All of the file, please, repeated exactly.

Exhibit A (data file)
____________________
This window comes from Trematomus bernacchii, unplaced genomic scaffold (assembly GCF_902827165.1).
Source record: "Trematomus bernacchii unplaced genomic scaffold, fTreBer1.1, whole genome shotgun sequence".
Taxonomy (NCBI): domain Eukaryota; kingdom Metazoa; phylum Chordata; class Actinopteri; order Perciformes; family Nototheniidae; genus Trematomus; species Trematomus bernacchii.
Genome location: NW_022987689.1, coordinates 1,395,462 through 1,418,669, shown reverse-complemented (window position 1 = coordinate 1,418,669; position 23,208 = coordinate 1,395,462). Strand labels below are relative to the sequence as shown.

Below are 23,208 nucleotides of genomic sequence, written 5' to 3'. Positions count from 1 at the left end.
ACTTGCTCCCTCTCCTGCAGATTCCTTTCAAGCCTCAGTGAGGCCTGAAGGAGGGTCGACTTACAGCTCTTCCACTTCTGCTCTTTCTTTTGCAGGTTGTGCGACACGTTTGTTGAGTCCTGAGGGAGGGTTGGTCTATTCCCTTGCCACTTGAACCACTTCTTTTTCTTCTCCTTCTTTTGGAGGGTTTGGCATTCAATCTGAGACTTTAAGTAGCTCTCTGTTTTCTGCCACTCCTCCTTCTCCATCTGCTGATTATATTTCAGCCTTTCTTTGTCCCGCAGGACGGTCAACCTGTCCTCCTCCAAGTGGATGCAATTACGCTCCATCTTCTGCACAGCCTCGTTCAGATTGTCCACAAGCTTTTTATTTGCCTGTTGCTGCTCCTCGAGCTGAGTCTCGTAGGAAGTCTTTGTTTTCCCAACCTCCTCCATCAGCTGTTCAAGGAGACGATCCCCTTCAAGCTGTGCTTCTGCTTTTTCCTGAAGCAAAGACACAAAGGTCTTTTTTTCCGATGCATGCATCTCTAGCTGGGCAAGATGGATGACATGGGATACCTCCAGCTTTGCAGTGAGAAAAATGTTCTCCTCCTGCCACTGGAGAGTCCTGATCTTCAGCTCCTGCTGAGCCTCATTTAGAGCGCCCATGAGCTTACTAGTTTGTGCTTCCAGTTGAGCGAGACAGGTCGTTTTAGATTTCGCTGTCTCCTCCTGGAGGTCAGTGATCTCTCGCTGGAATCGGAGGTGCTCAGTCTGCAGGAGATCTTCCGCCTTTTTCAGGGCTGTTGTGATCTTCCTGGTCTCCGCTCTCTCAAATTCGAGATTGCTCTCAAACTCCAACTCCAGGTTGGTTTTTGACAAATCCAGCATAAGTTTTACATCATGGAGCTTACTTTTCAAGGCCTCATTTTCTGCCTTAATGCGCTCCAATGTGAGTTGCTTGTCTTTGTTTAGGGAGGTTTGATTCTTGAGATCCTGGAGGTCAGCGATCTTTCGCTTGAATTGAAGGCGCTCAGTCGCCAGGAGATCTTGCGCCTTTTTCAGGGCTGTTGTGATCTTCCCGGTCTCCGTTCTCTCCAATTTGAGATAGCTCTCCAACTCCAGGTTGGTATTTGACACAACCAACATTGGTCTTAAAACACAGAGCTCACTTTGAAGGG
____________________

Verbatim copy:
This window comes from Trematomus bernacchii, unplaced genomic scaffold (assembly GCF_902827165.1).
Source record: "Trematomus bernacchii unplaced genomic scaffold, fTreBer1.1, whole genome shotgun sequence".
Taxonomy (NCBI): domain Eukaryota; kingdom Metazoa; phylum Chordata; class Actinopteri; order Perciformes; family Nototheniidae; genus Trematomus; species Trematomus bernacchii.
Genome location: NW_022987689.1, coordinates 1,395,462 through 1,418,669, shown reverse-complemented (window position 1 = coordinate 1,418,669; position 23,208 = coordinate 1,395,462). Strand labels below are relative to the sequence as shown.

Below are 23,208 nucleotides of genomic sequence, written 5' to 3'. Positions count from 1 at the left end.
ACTTGCTCCCTCTCCTGCAGATTCCTTTCAAGCCTCAGTGAGGCCTGAAGGAGGGTCGACTTACAGCTCTTCCACTTCTGCTCTTTCTTTTGCAGGTTGTGCGACACGTTTGTTGAGTCCTGAGGGAGGGTTGGTCTATTCCCTTGCCACTTGAACCACTTCTTTTTCTTCTCCTTCTTTTGGAGGGTTTGGCATTCAATCTGAGACTTTAAGTAGCTCTCTGTTTTCTGCCACTCCTCCTTCTCCATCTGCTGATTATATTTCAGCCTTTCTTTGTCCCGCAGGACGGTCAACCTGTCCTCCTCCAAGTGGATGCAATTACGCTCCATCTTCTGCACAGCCTCGTTCAGATTGTCCACAAGCTTTTTATTTGCCTGTTGCTGCTCCTCGAGCTGAGTCTCGTAGGAAGTCTTTGTTTTCCCAACCTCCTCCATCAGCTGTTCAAGGAGACGATCCCCTTCAAGCTGTGCTTCTGCTTTTTCCTGAAGCAAAGACACAAAGGTCTTTTTTTCCGATGCATGCATCTCTAGCTGGGCAAGATGGATGACATGGGATACCTCCAGCTTTGCAGTGAGAAAAATGTTCTCCTCCTGCCACTGGAGAGTCCTGATCTTCAGCTCCTGCTGAGCCTCATTTAGAGCGCCCATGAGCTTACTAGTTTGTGCTTCCAGTTGAGCGAGACAGGTCGTTTTAGATTTCGCTGTCTCCTCCTGGAGGTCAGTGATCTCTCGCTGGAATCGGAGGTGCTCAGTCTGCAGGAGATCTTCCGCCTTTTTCAGGGCTGTTGTGATCTTCCTGGTCTCCGCTCTCTCAAATTCGAGATTGCTCTCAAACTCCAACTCCAGGTTGGTTTTTGACAAATCCAGCATAAGTTTTACATCATGGAGCTTACTTTTCAAGGCCTCATTTTCTGCCTTAATGCGCTCCAATGTGAGTTGCTTGTCTTTGTTTAGGGAGGTTTGATTCTTGAGATCCTGGAGGTCAGCGATCTTTCGCTTGAATTGAAGGCGCTCAGTCGCCAGGAGATCTTGCGCCTTTTTCAGGGCTGTTGTGATCTTCCCGGTCTCCGTTCTCTCCAATTTGAGATAGCTCTCCAACTCCAGGTTGGTATTTGACACAACCAACATTGGTCTTAAAACACAGAGCTCACTTTGAAGGG